I'm the first to admit I thrive in Mozilla/Firefox land, but would defect in an instant if I could bring Firebug, AdBlock, the Filterset.G updater and the Greasemonkey (well, its user interface and privileged API methods; the rest of the user script architecture in Opera beats any other web browser, hands down) with me, immigrating into Opera land. (Then I would spend the next few years peeking at the neighbour's green grass, wishing I could bring with me the best features from that environment to the next. But software unfortunately doesn't really work that way.)
Why? Social and emotional reasons mostly. Having closer and better connections with the Opera dev team (that's got to be a first), and seeing how fervently they profile, chip off overhead and beat their code into a Japanese razor sharp blade, with an staggering eye towards standards compliance and lightning speed. See? It's all a lot of emotional goo about an inflated feeling based on knowing the people who work there and more than occasionally hearing about how they spend their time.
Amusingly, I wrote up this post in a somewhat too tired state to take note of what the W3C Node.textContent DOM 3 specifications actually said, believing Firefox had it wrong and Opera current did it right. It's the other way around, fortunately.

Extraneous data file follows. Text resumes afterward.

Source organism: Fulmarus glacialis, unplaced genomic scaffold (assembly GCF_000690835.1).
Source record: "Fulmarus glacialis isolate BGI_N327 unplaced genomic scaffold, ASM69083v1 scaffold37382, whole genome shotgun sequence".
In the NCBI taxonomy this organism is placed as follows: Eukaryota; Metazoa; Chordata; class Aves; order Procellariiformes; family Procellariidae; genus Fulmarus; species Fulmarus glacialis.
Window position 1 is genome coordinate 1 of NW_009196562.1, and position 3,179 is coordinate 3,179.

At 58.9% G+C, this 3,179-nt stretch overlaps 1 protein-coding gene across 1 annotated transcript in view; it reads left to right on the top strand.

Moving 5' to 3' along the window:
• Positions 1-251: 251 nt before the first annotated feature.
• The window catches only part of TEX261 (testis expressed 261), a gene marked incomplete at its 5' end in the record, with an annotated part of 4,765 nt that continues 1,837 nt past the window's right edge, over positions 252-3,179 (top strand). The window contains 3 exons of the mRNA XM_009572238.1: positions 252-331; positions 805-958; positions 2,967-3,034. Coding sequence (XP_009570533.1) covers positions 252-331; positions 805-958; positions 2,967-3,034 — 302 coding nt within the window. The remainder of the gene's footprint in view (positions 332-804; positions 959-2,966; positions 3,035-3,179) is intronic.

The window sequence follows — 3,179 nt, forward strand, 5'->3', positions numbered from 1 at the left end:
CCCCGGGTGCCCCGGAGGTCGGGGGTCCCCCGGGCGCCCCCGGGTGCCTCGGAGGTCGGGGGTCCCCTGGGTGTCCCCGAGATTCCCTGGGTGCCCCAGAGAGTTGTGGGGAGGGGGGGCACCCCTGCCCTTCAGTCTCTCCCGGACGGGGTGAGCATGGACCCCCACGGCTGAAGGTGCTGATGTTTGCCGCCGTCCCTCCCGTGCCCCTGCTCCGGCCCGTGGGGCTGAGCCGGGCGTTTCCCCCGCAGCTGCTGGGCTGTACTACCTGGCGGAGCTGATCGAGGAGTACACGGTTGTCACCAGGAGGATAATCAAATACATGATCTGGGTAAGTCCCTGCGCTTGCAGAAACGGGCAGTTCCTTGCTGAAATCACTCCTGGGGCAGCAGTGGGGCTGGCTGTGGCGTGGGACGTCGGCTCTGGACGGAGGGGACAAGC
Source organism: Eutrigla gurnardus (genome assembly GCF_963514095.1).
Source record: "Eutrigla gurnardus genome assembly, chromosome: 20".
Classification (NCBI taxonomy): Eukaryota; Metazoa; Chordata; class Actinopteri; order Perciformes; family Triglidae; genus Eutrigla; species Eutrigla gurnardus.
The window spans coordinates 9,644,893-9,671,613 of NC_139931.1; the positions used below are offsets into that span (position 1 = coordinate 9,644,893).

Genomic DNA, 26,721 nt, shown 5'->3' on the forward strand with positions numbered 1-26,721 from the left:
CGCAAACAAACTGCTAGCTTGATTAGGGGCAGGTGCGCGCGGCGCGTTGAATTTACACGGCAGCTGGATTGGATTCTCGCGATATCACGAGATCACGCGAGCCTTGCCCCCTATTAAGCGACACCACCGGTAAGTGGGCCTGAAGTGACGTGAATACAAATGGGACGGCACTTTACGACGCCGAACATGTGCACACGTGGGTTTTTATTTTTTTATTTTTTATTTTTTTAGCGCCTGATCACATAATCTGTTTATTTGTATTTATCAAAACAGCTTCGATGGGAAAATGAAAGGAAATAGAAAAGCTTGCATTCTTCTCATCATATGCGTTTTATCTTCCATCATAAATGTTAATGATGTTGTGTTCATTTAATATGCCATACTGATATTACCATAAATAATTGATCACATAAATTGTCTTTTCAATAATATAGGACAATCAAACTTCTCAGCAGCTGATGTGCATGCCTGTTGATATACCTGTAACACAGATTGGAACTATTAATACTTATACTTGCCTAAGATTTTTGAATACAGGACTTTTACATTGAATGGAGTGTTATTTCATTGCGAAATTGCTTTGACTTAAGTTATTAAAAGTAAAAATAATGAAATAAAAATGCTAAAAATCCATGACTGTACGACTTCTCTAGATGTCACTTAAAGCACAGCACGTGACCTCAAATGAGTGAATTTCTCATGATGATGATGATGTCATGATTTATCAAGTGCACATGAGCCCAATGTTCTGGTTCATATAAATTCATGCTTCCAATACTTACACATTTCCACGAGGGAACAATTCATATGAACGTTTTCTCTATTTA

Here is how Node.textContent works in Firefox: you have a node, read its textContent property, and out you get all its text contents, stripped of all tags and comments. A <tt>Some <!-- commented-out! --> text</tt> tag would thus give you the string Some text. (Your browser, identifying itself as ".)
The Firefox behaviour is very useful. I love it.
IE6 and IE7 do not implement Node.textContent at all, but have their own Node.innerText, which predates the DOM, and behaves the same way (barring whitespace differences -- those two space characters in the middle actually end up a single one).
Opera implements both,
Firefox only implements Node.textContent, gets it
Safari implements neither (innerText returns the empty string, though!) but amusingly has an innerHTML property which behaves the way Firefox's textContent does. (Yay Safari! ;-)
All the above concerns the behaviour of the getters of mentioned properties, which is the bit I have most interest in myself, for the most part. It's a great way to scrape data free of markup from pages, client side and at minimum effort, for instance in user scripts. I do this a lot.
Fortunately, for myself, I still mostly write user scripts for my personal needs, so it does not really matter that there is still a ravaging non-consensus war about the BOM (the browser object model) going on out there, even with the W3C trying to make them all agree about something. Some days, like when the W3C event bubble / trickle model was designed, for better, some days,
Are there any ambitious people out there who have set up automated BOM test suites running around the ins and outs of the BOM of its visitors, collecting the results and presenting a continuously updated index of their findings? I would love to chip in some money to a good project like that. And if there aren't, here is an excellent opportunity for web fame and recognition for someone. I wouldn't mind mentoring it.